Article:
I’ve been staring at a list of workspaces that make up APL Library (https://sourceforge.net/projects/apl-library) for more than a week trying to get inspired. Why did I start this thing in the first place?
I remember discovering GNU APL. I had purchased a copy of STSC APL thirty years ago. I still have it, and with a Linux DOS emulator I can still run it. I spent $500 for a license. At odd moments I’d go to IBM’s website to see what a license costs these days and then move on to something else.
Suddenly, all I had to do was download GNU APL and compile it. I was sold right there.
I found a printout of an editor I wrote in 1983. I tediously typed it into a new GNU APL workspace. I haven’t used it since I got it working. I like Emacs better.
I started work on APL Library almost immediately. My first pass was porting utilities that I had written in the STSC days. I discovered that porting was not exactly what I had to do. Retyping is a better description. As I learned APL2, which has features not present in the old APL, I discovered that many of these utilities weren’t relevant.
∆TAB is a good example. I copied this function out of APL: A Design Handbook for Commercial Systems, by Adrian Smith, Wiley, 1982. Its left argument is the delimiter used in its right argument. It returns a character array in which each item in the right argument is a line in the array.
Now I just enter the list ‘First item’ ‘Second item’ ‘Third item.’ Aren’t nested arrays a wonderful thing? (In APL each character string is an array. In APL2 one can combine several character strings into a nested array.)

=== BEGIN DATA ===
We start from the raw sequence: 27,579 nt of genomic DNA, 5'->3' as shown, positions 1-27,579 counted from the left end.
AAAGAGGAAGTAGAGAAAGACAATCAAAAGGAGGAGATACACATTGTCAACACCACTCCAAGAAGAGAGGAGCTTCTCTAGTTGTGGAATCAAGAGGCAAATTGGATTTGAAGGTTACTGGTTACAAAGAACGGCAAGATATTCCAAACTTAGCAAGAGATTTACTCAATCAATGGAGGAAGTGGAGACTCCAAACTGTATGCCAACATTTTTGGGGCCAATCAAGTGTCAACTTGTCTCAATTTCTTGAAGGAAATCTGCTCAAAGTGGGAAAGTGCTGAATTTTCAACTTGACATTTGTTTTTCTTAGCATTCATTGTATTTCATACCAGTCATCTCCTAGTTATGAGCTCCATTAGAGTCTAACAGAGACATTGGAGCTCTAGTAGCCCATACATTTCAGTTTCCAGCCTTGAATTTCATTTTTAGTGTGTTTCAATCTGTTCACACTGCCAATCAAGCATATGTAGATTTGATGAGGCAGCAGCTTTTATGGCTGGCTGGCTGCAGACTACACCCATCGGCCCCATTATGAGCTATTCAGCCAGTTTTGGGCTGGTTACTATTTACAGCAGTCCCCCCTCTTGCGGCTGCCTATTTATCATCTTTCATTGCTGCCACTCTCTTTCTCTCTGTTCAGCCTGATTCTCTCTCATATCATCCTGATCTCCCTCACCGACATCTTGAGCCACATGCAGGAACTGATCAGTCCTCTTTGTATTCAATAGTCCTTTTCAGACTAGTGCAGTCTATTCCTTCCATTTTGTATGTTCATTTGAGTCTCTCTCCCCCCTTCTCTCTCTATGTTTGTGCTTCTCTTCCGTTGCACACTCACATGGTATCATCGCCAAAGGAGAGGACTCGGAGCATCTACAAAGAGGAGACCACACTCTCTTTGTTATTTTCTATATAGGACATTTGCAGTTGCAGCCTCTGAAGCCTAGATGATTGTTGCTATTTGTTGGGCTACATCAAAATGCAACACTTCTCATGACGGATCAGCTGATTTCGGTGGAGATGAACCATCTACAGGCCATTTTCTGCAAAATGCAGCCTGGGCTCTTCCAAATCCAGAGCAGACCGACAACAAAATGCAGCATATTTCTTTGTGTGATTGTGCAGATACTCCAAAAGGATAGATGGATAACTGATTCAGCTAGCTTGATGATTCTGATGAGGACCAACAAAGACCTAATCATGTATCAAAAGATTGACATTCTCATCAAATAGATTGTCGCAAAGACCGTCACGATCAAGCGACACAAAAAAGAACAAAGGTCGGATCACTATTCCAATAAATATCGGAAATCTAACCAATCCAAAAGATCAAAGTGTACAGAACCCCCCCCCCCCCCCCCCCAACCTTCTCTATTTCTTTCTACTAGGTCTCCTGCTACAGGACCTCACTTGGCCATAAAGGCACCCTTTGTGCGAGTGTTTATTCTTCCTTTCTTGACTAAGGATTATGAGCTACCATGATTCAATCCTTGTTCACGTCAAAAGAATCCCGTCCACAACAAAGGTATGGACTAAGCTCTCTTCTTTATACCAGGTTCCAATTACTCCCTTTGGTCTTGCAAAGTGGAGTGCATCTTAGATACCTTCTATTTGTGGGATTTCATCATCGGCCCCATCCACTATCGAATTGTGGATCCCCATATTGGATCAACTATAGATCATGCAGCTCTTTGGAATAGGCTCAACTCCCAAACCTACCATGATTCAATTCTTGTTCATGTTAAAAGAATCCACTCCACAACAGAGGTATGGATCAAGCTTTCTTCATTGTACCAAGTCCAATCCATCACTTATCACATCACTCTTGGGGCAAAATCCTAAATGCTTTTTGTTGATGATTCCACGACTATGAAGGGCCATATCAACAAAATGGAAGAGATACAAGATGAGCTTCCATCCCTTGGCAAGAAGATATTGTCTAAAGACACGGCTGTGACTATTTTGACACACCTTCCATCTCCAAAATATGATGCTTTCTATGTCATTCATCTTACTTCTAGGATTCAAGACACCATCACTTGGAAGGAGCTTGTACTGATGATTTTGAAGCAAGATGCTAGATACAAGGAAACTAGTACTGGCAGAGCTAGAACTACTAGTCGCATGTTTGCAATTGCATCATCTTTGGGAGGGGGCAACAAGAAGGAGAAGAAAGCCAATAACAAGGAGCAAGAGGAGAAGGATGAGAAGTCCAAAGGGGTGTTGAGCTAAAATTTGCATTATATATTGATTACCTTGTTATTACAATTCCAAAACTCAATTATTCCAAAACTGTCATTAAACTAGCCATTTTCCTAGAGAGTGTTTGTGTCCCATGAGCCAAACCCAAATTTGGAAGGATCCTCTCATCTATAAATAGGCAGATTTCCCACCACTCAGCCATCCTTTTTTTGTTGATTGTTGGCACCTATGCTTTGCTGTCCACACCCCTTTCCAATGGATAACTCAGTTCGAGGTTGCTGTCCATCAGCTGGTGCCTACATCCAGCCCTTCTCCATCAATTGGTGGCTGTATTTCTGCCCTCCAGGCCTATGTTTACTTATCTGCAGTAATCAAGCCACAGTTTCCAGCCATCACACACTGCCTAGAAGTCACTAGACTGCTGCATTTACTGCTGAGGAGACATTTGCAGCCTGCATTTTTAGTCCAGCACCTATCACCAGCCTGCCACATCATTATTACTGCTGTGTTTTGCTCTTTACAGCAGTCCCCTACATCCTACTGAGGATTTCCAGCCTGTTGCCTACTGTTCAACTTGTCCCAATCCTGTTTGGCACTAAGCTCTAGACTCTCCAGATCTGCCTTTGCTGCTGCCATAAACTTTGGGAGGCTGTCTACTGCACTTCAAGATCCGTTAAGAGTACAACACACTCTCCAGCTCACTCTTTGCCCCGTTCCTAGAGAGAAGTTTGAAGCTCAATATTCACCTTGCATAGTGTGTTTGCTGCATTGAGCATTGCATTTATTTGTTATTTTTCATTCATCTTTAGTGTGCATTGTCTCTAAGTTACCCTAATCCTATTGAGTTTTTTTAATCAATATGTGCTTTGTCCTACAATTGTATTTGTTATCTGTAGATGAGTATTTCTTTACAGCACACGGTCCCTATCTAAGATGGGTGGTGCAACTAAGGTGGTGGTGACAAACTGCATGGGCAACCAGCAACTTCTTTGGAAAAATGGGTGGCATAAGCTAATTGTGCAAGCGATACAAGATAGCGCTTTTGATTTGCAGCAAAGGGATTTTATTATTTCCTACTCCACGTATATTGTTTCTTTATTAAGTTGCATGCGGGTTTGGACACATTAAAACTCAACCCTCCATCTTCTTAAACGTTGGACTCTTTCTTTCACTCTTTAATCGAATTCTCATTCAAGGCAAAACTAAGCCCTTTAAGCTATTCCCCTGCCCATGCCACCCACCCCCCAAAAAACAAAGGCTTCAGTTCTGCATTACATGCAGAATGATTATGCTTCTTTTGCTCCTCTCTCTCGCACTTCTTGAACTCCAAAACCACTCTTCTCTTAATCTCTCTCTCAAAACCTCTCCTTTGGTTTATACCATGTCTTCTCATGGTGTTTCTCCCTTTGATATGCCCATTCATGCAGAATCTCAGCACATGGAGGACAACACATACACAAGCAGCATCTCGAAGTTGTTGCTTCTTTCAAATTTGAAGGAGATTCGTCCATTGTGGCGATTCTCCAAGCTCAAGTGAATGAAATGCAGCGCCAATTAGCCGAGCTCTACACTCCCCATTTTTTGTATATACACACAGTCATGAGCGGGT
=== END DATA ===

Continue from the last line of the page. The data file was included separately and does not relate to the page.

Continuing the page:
I soon discovered that APL2 addressed many of the things I’d struggled with so much I abandoned the whole project.
At the same time there were many things I needed and an equal number of things that were just neat. utf8∆saveVar is a good example. This function writes a new workspace to disk with the code to generate one variable in the current workspace.
I spend way too much time keeping books. At the end of each quarter I do a bank reconciliation. It’s a tedious task, and with luck, having proved my work for that quarter, I’ll never have to look at that work paper again.
I am not a lucky guy, so I save the reconciliation with utf8∆saveVar.
APL Library is a combination of the flashes of insight like utf8∆saveVar and the tedious struggle to set up plebeian things like my date workspace. All in all it serves me well.